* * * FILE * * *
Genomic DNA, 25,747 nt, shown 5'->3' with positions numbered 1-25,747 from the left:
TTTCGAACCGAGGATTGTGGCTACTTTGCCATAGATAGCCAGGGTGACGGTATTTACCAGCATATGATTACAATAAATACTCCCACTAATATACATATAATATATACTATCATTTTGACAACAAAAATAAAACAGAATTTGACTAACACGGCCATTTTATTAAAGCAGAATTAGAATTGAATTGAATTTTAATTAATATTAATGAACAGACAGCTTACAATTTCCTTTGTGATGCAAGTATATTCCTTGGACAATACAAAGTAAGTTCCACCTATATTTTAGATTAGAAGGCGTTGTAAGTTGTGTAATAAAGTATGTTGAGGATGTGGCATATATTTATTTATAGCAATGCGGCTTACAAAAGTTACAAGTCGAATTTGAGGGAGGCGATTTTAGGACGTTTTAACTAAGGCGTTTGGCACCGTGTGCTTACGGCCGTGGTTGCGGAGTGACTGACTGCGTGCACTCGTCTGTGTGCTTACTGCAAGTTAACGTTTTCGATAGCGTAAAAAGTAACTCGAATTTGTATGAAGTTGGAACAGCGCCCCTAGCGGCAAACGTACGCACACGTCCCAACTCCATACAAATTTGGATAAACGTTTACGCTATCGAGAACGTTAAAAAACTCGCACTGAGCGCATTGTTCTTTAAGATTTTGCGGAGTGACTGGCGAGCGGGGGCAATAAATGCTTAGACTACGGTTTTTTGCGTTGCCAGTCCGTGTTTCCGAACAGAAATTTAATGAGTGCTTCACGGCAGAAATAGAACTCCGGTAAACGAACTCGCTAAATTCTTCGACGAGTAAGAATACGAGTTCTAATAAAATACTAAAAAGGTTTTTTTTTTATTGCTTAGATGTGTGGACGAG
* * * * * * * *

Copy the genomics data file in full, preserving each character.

Genomic DNA, 25,747 nt, shown 5'->3' with positions numbered 1-25,747 from the left:
TTTCGAACCGAGGATTGTGGCTACTTTGCCATAGATAGCCAGGGTGACGGTATTTACCAGCATATGATTACAATAAATACTCCCACTAATATACATATAATATATACTATCATTTTGACAACAAAAATAAAACAGAATTTGACTAACACGGCCATTTTATTAAAGCAGAATTAGAATTGAATTGAATTTTAATTAATATTAATGAACAGACAGCTTACAATTTCCTTTGTGATGCAAGTATATTCCTTGGACAATACAAAGTAAGTTCCACCTATATTTTAGATTAGAAGGCGTTGTAAGTTGTGTAATAAAGTATGTTGAGGATGTGGCATATATTTATTTATAGCAATGCGGCTTACAAAAGTTACAAGTCGAATTTGAGGGAGGCGATTTTAGGACGTTTTAACTAAGGCGTTTGGCACCGTGTGCTTACGGCCGTGGTTGCGGAGTGACTGACTGCGTGCACTCGTCTGTGTGCTTACTGCAAGTTAACGTTTTCGATAGCGTAAAAAGTAACTCGAATTTGTATGAAGTTGGAACAGCGCCCCTAGCGGCAAACGTACGCACACGTCCCAACTCCATACAAATTTGGATAAACGTTTACGCTATCGAGAACGTTAAAAAACTCGCACTGAGCGCATTGTTCTTTAAGATTTTGCGGAGTGACTGGCGAGCGGGGGCAATAAATGCTTAGACTACGGTTTTTTGCGTTGCCAGTCCGTGTTTCCGAACAGAAATTTAATGAGTGCTTCACGGCAGAAATAGAACTCCGGTAAACGAACTCGCTAAATTCTTCGACGAGTAAGAATACGAGTTCTAATAAAATACTAAAAAGGTTTTTTTTTTATTGCTTAGATGTGTGGACGAG